I keep getting introduced as “Pastora.” I’ve never had this title before, and it makes me a tad uncomfortable:
“Seminarista,” I can handle.
“Intern” is VERY comfortable.
“Chaplain” even looks good on a nametag, especially when ten of my closest (& equally clueless) friends are also wearing it.
It encapsulates my gender, my adopted language, my future vocation, my still-forming identity…
my facebook “Work & Education” section still has me as a grad student: THAT is who I am.
Today I drove with my supervising pastor to a town three hours away. We had to take a church member to the doctor. Perhaps one super-human person could have gone, but both of us needed to because
- She doesn’t speak the language but has a sense of direction, while
- I can speak two languages but can’t navigate my way out of a paper box.
Together, we’d be a great individual.
Unfortunately, her driving ability could not overcome my navigating, so we had to stop several times for directions (in English, gracias a Dios).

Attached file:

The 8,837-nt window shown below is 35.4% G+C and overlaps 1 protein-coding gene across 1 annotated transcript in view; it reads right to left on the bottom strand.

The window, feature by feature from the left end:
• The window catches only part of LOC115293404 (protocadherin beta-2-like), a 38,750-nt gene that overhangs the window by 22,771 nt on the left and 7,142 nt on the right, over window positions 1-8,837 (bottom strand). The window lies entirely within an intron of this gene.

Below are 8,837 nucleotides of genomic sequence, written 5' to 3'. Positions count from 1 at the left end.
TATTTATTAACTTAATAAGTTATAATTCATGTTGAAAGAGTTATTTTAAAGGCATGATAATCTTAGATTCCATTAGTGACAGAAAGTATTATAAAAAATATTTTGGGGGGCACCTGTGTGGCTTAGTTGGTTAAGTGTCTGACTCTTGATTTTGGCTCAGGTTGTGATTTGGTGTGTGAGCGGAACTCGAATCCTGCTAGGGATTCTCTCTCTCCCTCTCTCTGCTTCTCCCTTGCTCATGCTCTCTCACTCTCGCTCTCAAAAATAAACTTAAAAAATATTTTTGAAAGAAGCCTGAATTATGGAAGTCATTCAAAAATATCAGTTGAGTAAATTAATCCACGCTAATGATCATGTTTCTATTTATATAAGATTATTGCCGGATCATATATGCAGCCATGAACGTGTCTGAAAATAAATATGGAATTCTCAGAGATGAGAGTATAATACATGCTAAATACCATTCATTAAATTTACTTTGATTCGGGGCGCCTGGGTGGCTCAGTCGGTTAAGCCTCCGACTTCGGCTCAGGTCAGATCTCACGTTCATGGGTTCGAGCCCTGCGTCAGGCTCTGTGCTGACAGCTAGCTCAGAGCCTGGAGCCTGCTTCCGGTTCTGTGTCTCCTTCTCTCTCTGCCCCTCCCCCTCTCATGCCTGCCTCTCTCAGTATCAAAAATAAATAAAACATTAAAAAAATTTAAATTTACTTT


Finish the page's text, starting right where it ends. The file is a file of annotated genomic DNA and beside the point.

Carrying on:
We still got there on time, but even five minutes early, we walked into an incredibly hostile environment. I was already intimidated going to a doctor’s office since I avoid medical visits, personally (uh, yeah, about that yearly check-up… next year maybe? I would love to be my great-grandfather, who went to the hospital in the 1980s for the first time since WWI), and I get weirded out by other people going. But this went far past my typical discomfort at blood, guts, and all things needle-related.
We had the privilege of experiencing the system that determines who deserves workers’ comp.
Without disclosing anything on a blog, let me say this:
We did not need to drive all that distance. The company doctor could have made the same decision after a brief telephone call with the employer.
As for our church member—who is in the process of learning English—, the journey will continue.
* * *
The receptionist asked if I was an official translator from the company. I said no. She frowned.
“Then what business do you have here?”
“I am the pastor.”
The receptionist was suspicious. My supervising colleague had to wait in the lobby. I got to go face the English-speaking medical forces alone.
And when I handed back the forms at the end of the visit, I graciously crossed out the type-written word “girl” to re-write the message at the top of the page:
“Please return this form to one of the girls women at the front desk.”